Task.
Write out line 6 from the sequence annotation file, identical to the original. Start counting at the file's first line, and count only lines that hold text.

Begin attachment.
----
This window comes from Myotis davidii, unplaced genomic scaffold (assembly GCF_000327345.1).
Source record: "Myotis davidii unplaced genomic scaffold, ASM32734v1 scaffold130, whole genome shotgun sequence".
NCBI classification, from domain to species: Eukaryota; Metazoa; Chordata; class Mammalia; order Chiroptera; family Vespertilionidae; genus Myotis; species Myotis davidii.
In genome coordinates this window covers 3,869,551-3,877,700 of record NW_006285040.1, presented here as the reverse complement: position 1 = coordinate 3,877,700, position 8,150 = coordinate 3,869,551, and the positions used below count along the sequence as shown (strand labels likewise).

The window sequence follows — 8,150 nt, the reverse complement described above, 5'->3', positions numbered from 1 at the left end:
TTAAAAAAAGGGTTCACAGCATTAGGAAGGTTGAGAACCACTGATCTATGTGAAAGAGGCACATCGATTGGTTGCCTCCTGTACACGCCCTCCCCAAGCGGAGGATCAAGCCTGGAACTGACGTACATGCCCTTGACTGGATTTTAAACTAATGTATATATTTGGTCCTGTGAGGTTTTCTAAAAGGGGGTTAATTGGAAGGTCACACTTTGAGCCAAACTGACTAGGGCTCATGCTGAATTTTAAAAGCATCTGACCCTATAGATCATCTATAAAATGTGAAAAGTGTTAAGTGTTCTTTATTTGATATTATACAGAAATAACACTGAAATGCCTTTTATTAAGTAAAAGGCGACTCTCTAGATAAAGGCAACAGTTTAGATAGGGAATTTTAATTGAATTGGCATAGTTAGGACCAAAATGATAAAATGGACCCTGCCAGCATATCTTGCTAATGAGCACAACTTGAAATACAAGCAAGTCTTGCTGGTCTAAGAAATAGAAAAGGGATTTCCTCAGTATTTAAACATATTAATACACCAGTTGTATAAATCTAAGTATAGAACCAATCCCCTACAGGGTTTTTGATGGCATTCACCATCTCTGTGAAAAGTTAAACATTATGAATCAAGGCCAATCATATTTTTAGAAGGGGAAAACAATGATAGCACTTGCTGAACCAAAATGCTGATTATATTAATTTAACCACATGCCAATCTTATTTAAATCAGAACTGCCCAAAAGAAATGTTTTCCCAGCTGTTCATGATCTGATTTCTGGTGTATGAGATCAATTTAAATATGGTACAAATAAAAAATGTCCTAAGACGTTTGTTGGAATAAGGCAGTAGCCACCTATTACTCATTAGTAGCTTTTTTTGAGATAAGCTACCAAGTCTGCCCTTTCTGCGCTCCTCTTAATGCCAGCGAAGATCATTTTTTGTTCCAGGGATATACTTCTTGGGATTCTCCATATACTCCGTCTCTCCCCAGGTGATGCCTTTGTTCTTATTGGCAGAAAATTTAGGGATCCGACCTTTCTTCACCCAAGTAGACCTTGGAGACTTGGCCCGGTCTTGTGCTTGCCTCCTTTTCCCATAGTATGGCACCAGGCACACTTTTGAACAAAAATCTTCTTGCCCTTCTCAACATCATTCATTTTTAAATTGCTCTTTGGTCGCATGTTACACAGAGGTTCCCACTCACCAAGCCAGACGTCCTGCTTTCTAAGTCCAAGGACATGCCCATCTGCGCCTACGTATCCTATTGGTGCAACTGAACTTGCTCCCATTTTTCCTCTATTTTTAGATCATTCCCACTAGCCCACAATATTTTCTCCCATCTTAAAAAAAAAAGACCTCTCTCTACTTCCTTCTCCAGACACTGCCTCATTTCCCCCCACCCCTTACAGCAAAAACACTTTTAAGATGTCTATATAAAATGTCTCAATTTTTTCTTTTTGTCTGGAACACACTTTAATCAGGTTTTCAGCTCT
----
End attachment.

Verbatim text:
TTAAAAAAAGGGTTCACAGCATTAGGAAGGTTGAGAACCACTGATCTATGTGAAAGAGGCACATCGATTGGTTGCCTCCTGTACACGCCCTCCCCAAGCGGAGGATCAAGCCTGGAACTGACGTACATGCCCTTGACTGGATTTTAAACTAATGTATATATTTGGTCCTGTGAGGTTTTCTAAAAGGGGGTTAATTGGAAGGTCACACTTTGAGCCAAACTGACTAGGGCTCATGCTGAATTTTAAAAGCATCTGACCCTATAGATCATCTATAAAATGTGAAAAGTGTTAAGTGTTCTTTATTTGATATTATACAGAAATAACACTGAAATGCCTTTTATTAAGTAAAAGGCGACTCTCTAGATAAAGGCAACAGTTTAGATAGGGAATTTTAATTGAATTGGCATAGTTAGGACCAAAATGATAAAATGGACCCTGCCAGCATATCTTGCTAATGAGCACAACTTGAAATACAAGCAAGTCTTGCTGGTCTAAGAAATAGAAAAGGGATTTCCTCAGTATTTAAACATATTAATACACCAGTTGTATAAATCTAAGTATAGAACCAATCCCCTACAGGGTTTTTGATGGCATTCACCATCTCTGTGAAAAGTTAAACATTATGAATCAAGGCCAATCATATTTTTAGAAGGGGAAAACAATGATAGCACTTGCTGAACCAAAATGCTGATTATATTAATTTAACCACATGCCAATCTTATTTAAATCAGAACTGCCCAAAAGAAATGTTTTCCCAGCTGTTCATGATCTGATTTCTGGTGTATGAGATCAATTTAAATATGGTACAAATAAAAAATGTCCTAAGACGTTTGTTGGAATAAGGCAGTAGCCACCTATTACTCATTAGTAGCTTTTTTTGAGATAAGCTACCAAGTCTGCCCTTTCTGCGCTCCTCTTAATGCCAGCGAAGATCATTTTTTGTTCCAGGGATATACTTCTTGGGATTCTCCATATACTCCGTCTCTCCCCAGGTGATGCCTTTGTTCTTATTGGCAGAAAATTTAGGGATCCGACCTTTCTTCACCCAAGTAGACCTTGGAGACTTGGCCCGGTCTTGTGCTTGCCTCCTTTTCCCATAGTATGGCACCAGGCACACTTTTGAACAAAAATCTTCTTGCCCTTCTCAACATCATTCATTTTTAAATTGCTCTTTGGTCGCATGTTACACAGAGGTTCCCACTCACCAAGCCAGACGTCCTGCTTTCTAAGTCCAAGGACATGCCCATCTGCGCCTACGTATCCTATTGGTGCAACTGAACTTGCTCCCATTTTTCCTCTATTTTTAGATCATTCCCACTAGCCCACAATATTTTCTCCCATCTTAAAAAAAAAAGACCTCTCTCTACTTCCTTCTCCAGACACTGCCTCATTTCCCCCCACCCCTTACAGCAAAAACACTTTTAAGATGTCTATATAAAATGTCTCAATTTTTTCTTTTTGTCTGGAACACACTTTAATCAGGTTTTCAGCTCT